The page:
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04.03.2016.

An EU Subsidiarity Court as a Means to Keep the ECJ in Check

The European Court of Justice (ECJ) in Luxembourg is the final arbiter when it comes to interpreting the EU Treaties. This Court has done many good things for the cause of removing barriers between European countries, as for example condemning Germany for not allowing a French liquor, Cassis de Dijon, onto its market. At the same time, The Court has been accused of violating the principle of subsidiarity, which it is supposed to protect. As former German President Roman Herzog has pointed out: 

“Judicial decision-making in Europe is in deep trouble. The reason is to be found in the European Court of Justice (ECJ), whose justifications for depriving Member States of their very own fundamental competences and interfering heavily in their legal systems are becoming increasingly astonishing. In so doing, it has squandered away a large part of the trust it used to enjoy.”

After having reviewed some of the ECJ’s decisions, Herzog has concluded that the “the ECJ undermines the competences of the Member States even in the core fields of national powers”. Furthermore, he noted that “the ECJ deliberately and systematically ignores fundamental principles of the Western interpretation of law, its decisions are based on sloppy argumentation, it ignores the will of the legislator, or even turns it into its opposite, and invents legal principles serving as grounds for later judgments." Also the former President of the Belgian Constitutional Court, Marc Bossuyt, has lamented that the ECJ has been extending its competences, creating a serious threat of a "government by judges”.

That the ECJ has occasionally served as a motor on the EU machine, instead of as a check, should perhaps not even be personally blamed on ECJ judges. In history, also other Constitutional Courts in federal states, like the US Supreme Court, have tended to favour centralisation over time. Moreover, the preamble of the EU Treaties instructs the ECJ to help realise “ever closer union”. While it’s disputed what the actual legal significance of this is, the ECJ’s current President, Koen Lenaerts, has himself admitted the ECJ uses the preamble as a guide. He also said that vague text in the EU Treaties has often been inserted “quite deliberate” when politicians can’t agree, so it is left to the ECJ to fill in the gaps when problems arise.

From 2010 on, the Lisbon Treaty has expanded the powers of the  ECJ, allowing it to wade into the area of EU justice and home affairs cooperation, for example, and enabling it to use the EU's Charter of Fundamental Rights as a basis to judge national legislation, ever increasing the scope of the EU’s influence.

An example of the ECJ overreaching was its “Mangold”-ruling from 2005, whereby it banned a German measure which temporarily allowed 52 year-olds to conclude temporary employment contracts without restrictions, in order to help them to find a job. Previously, one needed to be at least 58 year old. The ECJ didn’t even invoke a directive which would have been violated, but claimed that a "general principle of community law", a ban age discrimination, hadn’t been respected. One can only guess what this – otherwise laudable principle - has to do with the EU’s core mission to remove barriers between countries. The German Constitutional Court ruled in 2010 on the issue. While it agreed with the content of the ECJ’s assessment, it more importantly recalled explicitly that it is its job to check whether the balance of competences between the EU and its member states has been respected.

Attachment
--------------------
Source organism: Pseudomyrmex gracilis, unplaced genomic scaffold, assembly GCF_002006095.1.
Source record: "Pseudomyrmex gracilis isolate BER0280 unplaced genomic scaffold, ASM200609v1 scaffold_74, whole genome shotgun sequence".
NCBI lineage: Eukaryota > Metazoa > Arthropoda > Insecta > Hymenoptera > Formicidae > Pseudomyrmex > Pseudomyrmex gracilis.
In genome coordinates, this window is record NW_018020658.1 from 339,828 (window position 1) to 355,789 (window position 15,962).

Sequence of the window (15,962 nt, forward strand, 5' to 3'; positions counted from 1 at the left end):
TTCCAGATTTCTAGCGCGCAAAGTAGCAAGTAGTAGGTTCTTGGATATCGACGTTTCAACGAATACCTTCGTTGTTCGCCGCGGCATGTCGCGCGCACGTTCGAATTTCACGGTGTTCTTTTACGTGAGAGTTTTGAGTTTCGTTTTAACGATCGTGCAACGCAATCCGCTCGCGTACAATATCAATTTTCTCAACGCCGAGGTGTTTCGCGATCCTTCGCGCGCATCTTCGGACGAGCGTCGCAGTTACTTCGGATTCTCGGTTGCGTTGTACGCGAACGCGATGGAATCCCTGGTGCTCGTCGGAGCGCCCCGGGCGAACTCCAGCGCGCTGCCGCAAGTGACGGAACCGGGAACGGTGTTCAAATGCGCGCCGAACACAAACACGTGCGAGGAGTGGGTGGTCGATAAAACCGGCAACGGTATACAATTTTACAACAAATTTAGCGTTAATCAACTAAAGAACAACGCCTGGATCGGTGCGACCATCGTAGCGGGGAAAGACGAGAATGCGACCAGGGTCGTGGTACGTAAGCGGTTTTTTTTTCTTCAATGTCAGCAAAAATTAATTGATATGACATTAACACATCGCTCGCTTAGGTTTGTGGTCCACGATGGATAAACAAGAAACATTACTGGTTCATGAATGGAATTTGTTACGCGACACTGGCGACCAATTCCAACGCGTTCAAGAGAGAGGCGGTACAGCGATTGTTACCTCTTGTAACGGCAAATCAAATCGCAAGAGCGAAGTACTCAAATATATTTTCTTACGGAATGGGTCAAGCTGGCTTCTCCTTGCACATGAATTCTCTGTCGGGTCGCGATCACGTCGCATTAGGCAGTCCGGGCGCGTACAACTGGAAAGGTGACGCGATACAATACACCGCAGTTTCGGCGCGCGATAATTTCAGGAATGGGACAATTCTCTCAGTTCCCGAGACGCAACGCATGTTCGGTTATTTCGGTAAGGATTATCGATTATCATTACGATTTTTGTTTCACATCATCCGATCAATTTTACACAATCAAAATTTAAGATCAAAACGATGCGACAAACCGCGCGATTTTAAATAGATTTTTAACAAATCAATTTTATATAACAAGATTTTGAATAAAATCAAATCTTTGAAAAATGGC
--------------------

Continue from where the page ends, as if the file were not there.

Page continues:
This brings us to how the ECJ can be kept in check. One of the proposals which we’ve made with Open Europe is to create an EU Subsidiarity Court, through changing the EU Treaties, taking advantage of the increasing support across Europe for EU reform. This institution would be composed of the presidents of the Constitutional Courts of the member states. One would be able to file appeal against any ECJ decision on the grounds of “subsidiarity” or distribution of competences. Apart from that, unrelated to a specific case, member states would be able to drag the EU Commission, not much more innocent than the ECJ in this regard, before the Subsidiarity Court, through a so-called “reverse infringement procedure”, to force it to change EU legislation where the EU violated national sovereignty.

Much like in the Belgian and French legal order the “Court of Cassation” only reviews whether the legal procedure has been respected, without delving into the specific facts of any case, such an EU Subsidiarity Court would only be able to overrule the ECJ if ECJ judges would once again have abused their mandate to subject policy areas to EU control, for example by making up a “general principle of community law" in order to justify declaring specific national laws invalid.

Naturally, national Constitutional Courts would need to hire more staff and those member states without a national Constitutional Court would need to create a new independent judicial body specialized in the distribution of competences between the EU and its member states. The fact that the Subsidiarity Court would be independent and superior to the EU machinery while remaining an integral part of the national legal order would make it into a proper intergovernmental nanny for the ECJ. 

 

Pieter Cleppe

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